4,000 FOR MCCOY – Brough Scott

 4,000 winners at nearly 40; for a jump jockey it could not, should not happen but it has. Yet with McCoy there is something even more extraordinary to register. Despite all the odds, despite the years, despite the falls, despite nature itself, AP is actually better now than he has ever been.

That is a statement so seemingly preposterous that my fingers are physically reluctant to tap the words on to the screen. But I am not alone in that opinion. In the last fortnight the same verdict has been volunteered by two of the most eminent former masters of McCoy’s profession thirty three years on since they fought out one of Cheltenham’s most famous duels, the 1979 Champion Hurdle battle in which Dessie Hughes and Monksfield just outgunned a young Jonjo O’Neill on Sea Pigeon.

“I know I am biased and I see him nearly every day,” says O’Neill for whom AP has ridden 300 winners in the last five seasons, “but I honestly believe he is doing it better now. I watch him here schooling, I see him through his races, I talk through them afterwards and he knows so much and he can ride anything. He is an absolutely extraordinary man.”  In the same period Hughes has only used the McCoy services four times for just one winner but is no less stinting in his praise. “Jockeys do get better as they get older provided they don’t lose their bottle,” says Dessie whose 40 year old champion jockey son Richard has just given a Breeders Cup master class on the two year old  Chryselliam, “And AP has certainly not lost his.”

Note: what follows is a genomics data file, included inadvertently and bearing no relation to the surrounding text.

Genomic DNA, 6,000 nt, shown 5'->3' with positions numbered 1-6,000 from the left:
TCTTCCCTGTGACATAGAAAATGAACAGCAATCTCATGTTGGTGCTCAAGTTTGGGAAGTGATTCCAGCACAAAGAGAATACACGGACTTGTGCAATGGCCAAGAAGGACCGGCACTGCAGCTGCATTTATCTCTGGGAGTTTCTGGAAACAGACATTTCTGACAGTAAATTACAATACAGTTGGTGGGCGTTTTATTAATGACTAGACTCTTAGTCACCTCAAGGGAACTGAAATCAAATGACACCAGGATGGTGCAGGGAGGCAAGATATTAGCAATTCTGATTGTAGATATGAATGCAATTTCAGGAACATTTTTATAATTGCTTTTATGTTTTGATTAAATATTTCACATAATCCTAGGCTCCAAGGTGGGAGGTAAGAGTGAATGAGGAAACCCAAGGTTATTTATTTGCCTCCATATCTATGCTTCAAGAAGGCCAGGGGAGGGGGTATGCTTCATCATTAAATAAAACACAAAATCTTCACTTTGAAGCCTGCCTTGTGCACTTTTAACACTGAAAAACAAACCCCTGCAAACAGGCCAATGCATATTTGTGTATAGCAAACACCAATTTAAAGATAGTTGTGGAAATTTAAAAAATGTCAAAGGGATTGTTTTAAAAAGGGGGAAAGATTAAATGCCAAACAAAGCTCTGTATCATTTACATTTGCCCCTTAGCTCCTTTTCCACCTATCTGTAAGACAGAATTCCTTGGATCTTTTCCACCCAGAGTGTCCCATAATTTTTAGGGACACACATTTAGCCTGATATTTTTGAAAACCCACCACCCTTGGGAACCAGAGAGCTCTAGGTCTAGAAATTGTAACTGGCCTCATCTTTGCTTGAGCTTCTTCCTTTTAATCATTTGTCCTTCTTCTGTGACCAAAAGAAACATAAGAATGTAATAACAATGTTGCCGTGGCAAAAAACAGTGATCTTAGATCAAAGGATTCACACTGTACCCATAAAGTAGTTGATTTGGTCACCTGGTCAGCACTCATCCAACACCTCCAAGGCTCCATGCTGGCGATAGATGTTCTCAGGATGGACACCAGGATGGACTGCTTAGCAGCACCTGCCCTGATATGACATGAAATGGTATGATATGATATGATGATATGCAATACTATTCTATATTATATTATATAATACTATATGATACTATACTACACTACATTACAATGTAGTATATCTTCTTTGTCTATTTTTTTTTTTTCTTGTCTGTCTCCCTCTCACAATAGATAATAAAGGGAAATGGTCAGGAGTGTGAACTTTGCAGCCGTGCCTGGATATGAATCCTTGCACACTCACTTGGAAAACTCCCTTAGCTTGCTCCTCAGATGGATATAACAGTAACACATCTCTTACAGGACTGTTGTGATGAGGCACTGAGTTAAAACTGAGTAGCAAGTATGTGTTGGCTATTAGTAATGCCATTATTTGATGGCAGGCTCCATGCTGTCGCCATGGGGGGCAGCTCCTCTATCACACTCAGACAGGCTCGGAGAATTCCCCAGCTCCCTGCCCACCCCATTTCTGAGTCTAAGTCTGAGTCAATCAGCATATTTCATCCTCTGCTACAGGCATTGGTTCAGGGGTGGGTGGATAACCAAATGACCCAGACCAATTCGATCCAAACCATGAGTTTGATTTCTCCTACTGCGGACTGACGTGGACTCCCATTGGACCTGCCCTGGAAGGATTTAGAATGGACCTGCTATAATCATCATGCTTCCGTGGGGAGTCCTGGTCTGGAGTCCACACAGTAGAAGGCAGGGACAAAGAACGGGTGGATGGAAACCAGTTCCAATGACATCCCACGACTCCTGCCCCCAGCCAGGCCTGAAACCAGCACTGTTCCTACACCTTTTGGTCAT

What is all the more remarkable is that things felt very  different earlier in the  year.  For those of us who saw him hurt at Cheltenham on April 18th were left convinced that the covers should be readied to wrap up the McCoy career.  It had seemed the silliest of falls. What was meant to be a confidence restoring spin over hurdles for the chaser Qualitativeasing had gone spectacularly wrong when the horse tripped on landing at the second flight and flipped the 17 times champion jockey airwards as if he were  a spent cartridge from a shotgun. Something stepped on AP and he was in trouble.